The Introspection Tower serves as the minaret and is the tallest building in the mosque. The two-storey structure impressively stands with an octagonal roof, and in ancient times, the call for prayer was made on the second floor.

The roof of the worship hall is covered with blue glazed tiles, while its ceilings are carved with over 600 classical scriptures decorated with patterns of flowers.

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The 600 wooden boards inside the hall were carved with all the pages of the Quran. Thirty boards are engraved in Chinese while the remaining others are in Arabic.

The Muslim Quarter is filled with street food and vendors, and all food establishments comply with halal standards.

Halal food

You haven't tried Chinese food until you've eaten in China. Rice is a staple for southern dishes while the cooler north replaces it with wheat either in the form of noodles or buns.

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With around 23 million Muslims in China, the demand for halal restaurants is quite high and can be found scattered throughout cities, particularly in the Muslim quarter of Xi'an.

The dishes are mainly made up of vegetables, beef and lamb, and would certainly tickle your taste buds as most dishes tend to lean towards the spicy side.

In Chinese, halal is called Qingzhen Cai and the restaurants have a distinct green character that is easy to identify; sometimes, the word is also spelt in Arabic.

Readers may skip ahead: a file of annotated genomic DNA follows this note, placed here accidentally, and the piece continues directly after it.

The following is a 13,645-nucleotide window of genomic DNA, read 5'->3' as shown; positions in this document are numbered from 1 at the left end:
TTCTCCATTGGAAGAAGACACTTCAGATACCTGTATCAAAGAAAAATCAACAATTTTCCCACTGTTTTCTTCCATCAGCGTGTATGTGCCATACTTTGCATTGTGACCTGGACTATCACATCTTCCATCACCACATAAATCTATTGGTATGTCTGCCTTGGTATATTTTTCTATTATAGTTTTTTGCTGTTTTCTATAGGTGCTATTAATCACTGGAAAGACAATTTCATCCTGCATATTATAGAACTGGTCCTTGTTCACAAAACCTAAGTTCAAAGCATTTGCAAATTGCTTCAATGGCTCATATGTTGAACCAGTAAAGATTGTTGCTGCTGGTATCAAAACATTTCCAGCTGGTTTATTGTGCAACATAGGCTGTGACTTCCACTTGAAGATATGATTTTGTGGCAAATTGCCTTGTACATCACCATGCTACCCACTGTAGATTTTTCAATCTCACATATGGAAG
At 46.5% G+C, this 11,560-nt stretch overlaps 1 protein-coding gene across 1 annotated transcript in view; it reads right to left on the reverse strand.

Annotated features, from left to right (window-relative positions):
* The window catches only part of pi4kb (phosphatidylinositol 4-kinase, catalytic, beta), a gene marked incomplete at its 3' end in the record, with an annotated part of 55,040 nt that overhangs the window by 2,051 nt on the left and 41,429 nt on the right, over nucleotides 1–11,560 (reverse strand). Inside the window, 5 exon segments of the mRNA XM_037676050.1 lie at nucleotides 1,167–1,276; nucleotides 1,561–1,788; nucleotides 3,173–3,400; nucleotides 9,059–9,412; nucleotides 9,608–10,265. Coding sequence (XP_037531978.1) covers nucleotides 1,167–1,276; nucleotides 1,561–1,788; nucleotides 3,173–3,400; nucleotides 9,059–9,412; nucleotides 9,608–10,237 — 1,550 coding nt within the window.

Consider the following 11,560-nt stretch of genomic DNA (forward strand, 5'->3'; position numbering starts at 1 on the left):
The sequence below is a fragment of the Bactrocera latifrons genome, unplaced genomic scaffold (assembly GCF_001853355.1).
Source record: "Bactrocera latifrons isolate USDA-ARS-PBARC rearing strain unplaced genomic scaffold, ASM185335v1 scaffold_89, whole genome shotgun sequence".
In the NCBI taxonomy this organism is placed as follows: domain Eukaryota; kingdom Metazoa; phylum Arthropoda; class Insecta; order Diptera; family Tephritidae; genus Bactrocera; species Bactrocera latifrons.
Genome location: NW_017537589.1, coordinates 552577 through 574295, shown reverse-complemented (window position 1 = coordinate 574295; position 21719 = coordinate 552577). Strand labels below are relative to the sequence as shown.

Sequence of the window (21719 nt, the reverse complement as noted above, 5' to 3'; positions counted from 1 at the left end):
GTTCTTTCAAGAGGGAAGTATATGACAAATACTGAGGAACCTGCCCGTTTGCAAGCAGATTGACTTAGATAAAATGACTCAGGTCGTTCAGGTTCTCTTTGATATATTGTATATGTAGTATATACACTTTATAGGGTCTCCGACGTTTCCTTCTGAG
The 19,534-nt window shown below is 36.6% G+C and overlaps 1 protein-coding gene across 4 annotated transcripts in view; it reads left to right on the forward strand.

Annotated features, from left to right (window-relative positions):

A curry dish with beef intestines and bean curd on skewers. Image Credit: Mariam M. Al Serkal/Gulf News
A whole piece of flounder fish baked in the oven with spices. Image Credit: Mariam M. Al Serkal/Gulf News
Image Credit: Mariam M. Al Serkal/Gulf News

If you are a novice to chopsticks, a simpler way to learn how to use the eating utensil is by wedging them together with a large piece of tissue and binding them with rubber bands.

Beef meatballs soup is a popular dish among Chinese Muslims. Some of the main ingredients include tofu, cabbage and carrots.

Chengdu

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The next and final destination is Chengdu, a modern city famous for its slow-paced lifestyle, pandas, tea houses, and extremely spicy food, especially its hot pots.

While it is unofficially known among Chinese as the City in Style due its abundance of designer brands and shopping centres, Chengdu was also recognised by Unesco as the City of Gastronomy.

You can travel from Xi'an to Chengdu, the capital city of Sichuan, in four hours via high-speed train.

Visitors in Chengdu can also catch a bite at kiosks along the Fu and Jin rivers. Image Credit: Mariam M. Al Serkal/Gulf News

Visitors in Chengdu can also catch a bite at kiosks along the Fu and Jin rivers.

Hot pots